After giving him a shy, lingering “stripper you take home to meet mom” look, I see it happen, the change I’m working for. A sign of life. His expression shifts from curious to grateful, something alit deep within. I want to shout for joy. I rise back up on my feet, savoring this feeling so thick and rich and rare. I’m not thinking about money. Or rules. Or my body. Or the handsome man in front of me. For one small moment, I am naked and completely unafraid.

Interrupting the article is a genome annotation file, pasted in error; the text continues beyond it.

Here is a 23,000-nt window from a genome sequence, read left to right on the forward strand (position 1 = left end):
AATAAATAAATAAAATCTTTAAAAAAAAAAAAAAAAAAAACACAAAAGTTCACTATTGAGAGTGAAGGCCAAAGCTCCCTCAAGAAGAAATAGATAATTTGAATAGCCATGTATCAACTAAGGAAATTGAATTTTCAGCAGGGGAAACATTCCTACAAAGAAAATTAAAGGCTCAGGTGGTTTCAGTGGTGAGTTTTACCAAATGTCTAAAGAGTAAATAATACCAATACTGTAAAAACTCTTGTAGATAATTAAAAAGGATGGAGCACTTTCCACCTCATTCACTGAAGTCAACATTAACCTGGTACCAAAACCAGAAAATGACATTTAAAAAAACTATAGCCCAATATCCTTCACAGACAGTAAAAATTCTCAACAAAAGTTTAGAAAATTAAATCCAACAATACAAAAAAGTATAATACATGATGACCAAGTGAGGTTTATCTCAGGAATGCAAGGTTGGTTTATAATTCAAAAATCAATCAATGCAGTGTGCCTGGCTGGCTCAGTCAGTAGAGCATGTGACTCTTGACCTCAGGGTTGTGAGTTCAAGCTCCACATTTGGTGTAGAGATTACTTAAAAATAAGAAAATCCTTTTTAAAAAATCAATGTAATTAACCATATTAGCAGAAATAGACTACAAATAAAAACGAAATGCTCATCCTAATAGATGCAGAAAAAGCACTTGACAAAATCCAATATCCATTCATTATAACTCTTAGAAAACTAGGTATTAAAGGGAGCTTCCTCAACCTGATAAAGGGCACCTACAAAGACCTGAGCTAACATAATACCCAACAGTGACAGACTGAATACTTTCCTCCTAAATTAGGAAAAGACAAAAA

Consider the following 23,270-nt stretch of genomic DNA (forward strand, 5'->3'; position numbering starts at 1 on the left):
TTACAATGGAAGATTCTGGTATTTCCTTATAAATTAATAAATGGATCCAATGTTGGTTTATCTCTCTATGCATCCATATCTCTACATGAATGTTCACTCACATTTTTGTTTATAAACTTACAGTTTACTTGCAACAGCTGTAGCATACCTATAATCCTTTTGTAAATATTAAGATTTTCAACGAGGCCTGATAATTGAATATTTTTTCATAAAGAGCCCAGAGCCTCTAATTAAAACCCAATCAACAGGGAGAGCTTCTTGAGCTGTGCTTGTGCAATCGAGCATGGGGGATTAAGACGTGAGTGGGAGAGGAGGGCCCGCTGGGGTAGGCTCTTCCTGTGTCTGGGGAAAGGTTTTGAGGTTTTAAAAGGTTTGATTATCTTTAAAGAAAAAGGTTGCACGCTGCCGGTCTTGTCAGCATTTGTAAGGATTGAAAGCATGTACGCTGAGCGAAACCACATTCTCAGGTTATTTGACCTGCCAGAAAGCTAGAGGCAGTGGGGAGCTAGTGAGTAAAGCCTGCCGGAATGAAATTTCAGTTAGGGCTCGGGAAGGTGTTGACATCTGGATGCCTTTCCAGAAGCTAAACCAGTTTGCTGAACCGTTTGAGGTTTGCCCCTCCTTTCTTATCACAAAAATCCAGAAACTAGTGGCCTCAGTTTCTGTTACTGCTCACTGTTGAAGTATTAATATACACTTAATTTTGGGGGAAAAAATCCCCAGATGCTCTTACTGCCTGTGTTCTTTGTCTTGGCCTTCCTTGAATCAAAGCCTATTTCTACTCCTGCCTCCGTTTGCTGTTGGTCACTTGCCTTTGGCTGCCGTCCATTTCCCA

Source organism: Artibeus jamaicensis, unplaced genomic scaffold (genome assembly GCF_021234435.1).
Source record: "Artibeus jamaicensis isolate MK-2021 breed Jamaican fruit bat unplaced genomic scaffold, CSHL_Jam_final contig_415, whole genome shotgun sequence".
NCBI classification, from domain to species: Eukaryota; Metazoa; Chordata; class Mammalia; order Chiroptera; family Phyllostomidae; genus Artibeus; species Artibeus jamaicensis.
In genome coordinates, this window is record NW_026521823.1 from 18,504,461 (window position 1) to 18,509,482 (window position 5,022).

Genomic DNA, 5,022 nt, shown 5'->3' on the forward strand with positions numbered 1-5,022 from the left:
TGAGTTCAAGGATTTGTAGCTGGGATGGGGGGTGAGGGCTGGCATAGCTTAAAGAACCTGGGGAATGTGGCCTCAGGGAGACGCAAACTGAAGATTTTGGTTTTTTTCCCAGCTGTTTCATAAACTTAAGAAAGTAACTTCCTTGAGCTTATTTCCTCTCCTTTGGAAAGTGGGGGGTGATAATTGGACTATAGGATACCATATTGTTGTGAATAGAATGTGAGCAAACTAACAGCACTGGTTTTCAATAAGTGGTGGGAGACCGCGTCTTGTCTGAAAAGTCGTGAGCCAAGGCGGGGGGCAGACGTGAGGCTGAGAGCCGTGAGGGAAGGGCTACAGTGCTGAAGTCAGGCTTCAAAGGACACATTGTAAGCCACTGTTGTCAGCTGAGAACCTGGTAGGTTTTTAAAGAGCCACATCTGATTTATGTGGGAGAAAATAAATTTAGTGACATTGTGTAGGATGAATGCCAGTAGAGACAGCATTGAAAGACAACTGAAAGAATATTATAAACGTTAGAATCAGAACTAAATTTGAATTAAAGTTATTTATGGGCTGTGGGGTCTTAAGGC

Even in this scene Burana’s sexual generosity comes off as a bit manipulative. Though to her credit she is honest about her dishonesty. While working at Aloha Glorya’s in Colorado she feigns willingness to fuck a customer after hours in order to get a hundred-dollar bill. Burana gets off not just on the naked dancing but the bad-girl playacting that goes along with being Barbie Faust. Stripping facilitates a common female fantasy, that of complete sexual access, à la The Story of O. While dancing in the Miss Topless Wyoming contest, Burana, in an ecstatic, almost religious state, slowly peels off her cowgirl outfit. In the final moments of her routine she grabs a bottle of watered-down lotion (faux sperm) and, throwing her head back, pours the liquid down the front of her body from breasts to crotch. “I stand up, loosen the strings on the sides of my thong and, to the thunderous approval of the unsuspecting crowd, drop it to the floor. As the music ends, I’m standing on the stage clothed in nothing but blue light and a brief strap of silver.” Burana’s rapture in this scene reminds me of the tableau vivant portion of Edith Wharton’s House of Mirth. Another Lily, Lily Bart, raised for the vocation of beautiful object, finds complete transcendence in portraying a scantily clad figure from a painting. Of course, it’s this quality of experiencing herself from the outside-in that leads to Bart’s demise. Today’s smart-girl strippers believe that in pushing this objectification to its bursting point they sexually liberate themselves as well as help feminism. But the power I’ve seen strippers wield over men is both simplistic and ephemeral, besides usually affirming the capitalist standard of youthful cosmetic perfection. Show me the math.